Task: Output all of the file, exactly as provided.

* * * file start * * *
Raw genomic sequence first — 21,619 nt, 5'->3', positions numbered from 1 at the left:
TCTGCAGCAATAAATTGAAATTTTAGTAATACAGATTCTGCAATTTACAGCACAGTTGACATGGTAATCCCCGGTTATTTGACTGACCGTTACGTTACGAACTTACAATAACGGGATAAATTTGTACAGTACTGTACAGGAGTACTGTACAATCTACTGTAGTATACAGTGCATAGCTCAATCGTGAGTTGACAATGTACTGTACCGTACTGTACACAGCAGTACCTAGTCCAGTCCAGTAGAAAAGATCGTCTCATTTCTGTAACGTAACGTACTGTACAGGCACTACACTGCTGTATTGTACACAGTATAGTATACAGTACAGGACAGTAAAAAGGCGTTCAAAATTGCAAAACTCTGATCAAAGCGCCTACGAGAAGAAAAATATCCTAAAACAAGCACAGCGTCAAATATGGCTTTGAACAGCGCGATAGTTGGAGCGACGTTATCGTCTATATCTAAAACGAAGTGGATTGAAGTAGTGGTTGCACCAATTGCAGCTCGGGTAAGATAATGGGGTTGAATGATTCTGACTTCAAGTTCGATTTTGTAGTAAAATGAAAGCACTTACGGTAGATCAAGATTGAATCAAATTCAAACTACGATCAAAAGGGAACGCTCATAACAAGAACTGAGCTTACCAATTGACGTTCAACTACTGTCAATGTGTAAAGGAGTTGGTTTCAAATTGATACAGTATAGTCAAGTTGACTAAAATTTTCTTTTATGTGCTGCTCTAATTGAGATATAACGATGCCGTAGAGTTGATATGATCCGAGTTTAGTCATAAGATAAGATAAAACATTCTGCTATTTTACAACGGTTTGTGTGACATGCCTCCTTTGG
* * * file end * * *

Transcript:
Raw genomic sequence first — 21,619 nt, 5'->3', positions numbered from 1 at the left:
TCTGCAGCAATAAATTGAAATTTTAGTAATACAGATTCTGCAATTTACAGCACAGTTGACATGGTAATCCCCGGTTATTTGACTGACCGTTACGTTACGAACTTACAATAACGGGATAAATTTGTACAGTACTGTACAGGAGTACTGTACAATCTACTGTAGTATACAGTGCATAGCTCAATCGTGAGTTGACAATGTACTGTACCGTACTGTACACAGCAGTACCTAGTCCAGTCCAGTAGAAAAGATCGTCTCATTTCTGTAACGTAACGTACTGTACAGGCACTACACTGCTGTATTGTACACAGTATAGTATACAGTACAGGACAGTAAAAAGGCGTTCAAAATTGCAAAACTCTGATCAAAGCGCCTACGAGAAGAAAAATATCCTAAAACAAGCACAGCGTCAAATATGGCTTTGAACAGCGCGATAGTTGGAGCGACGTTATCGTCTATATCTAAAACGAAGTGGATTGAAGTAGTGGTTGCACCAATTGCAGCTCGGGTAAGATAATGGGGTTGAATGATTCTGACTTCAAGTTCGATTTTGTAGTAAAATGAAAGCACTTACGGTAGATCAAGATTGAATCAAATTCAAACTACGATCAAAAGGGAACGCTCATAACAAGAACTGAGCTTACCAATTGACGTTCAACTACTGTCAATGTGTAAAGGAGTTGGTTTCAAATTGATACAGTATAGTCAAGTTGACTAAAATTTTCTTTTATGTGCTGCTCTAATTGAGATATAACGATGCCGTAGAGTTGATATGATCCGAGTTTAGTCATAAGATAAGATAAAACATTCTGCTATTTTACAACGGTTTGTGTGACATGCCTCCTTTGG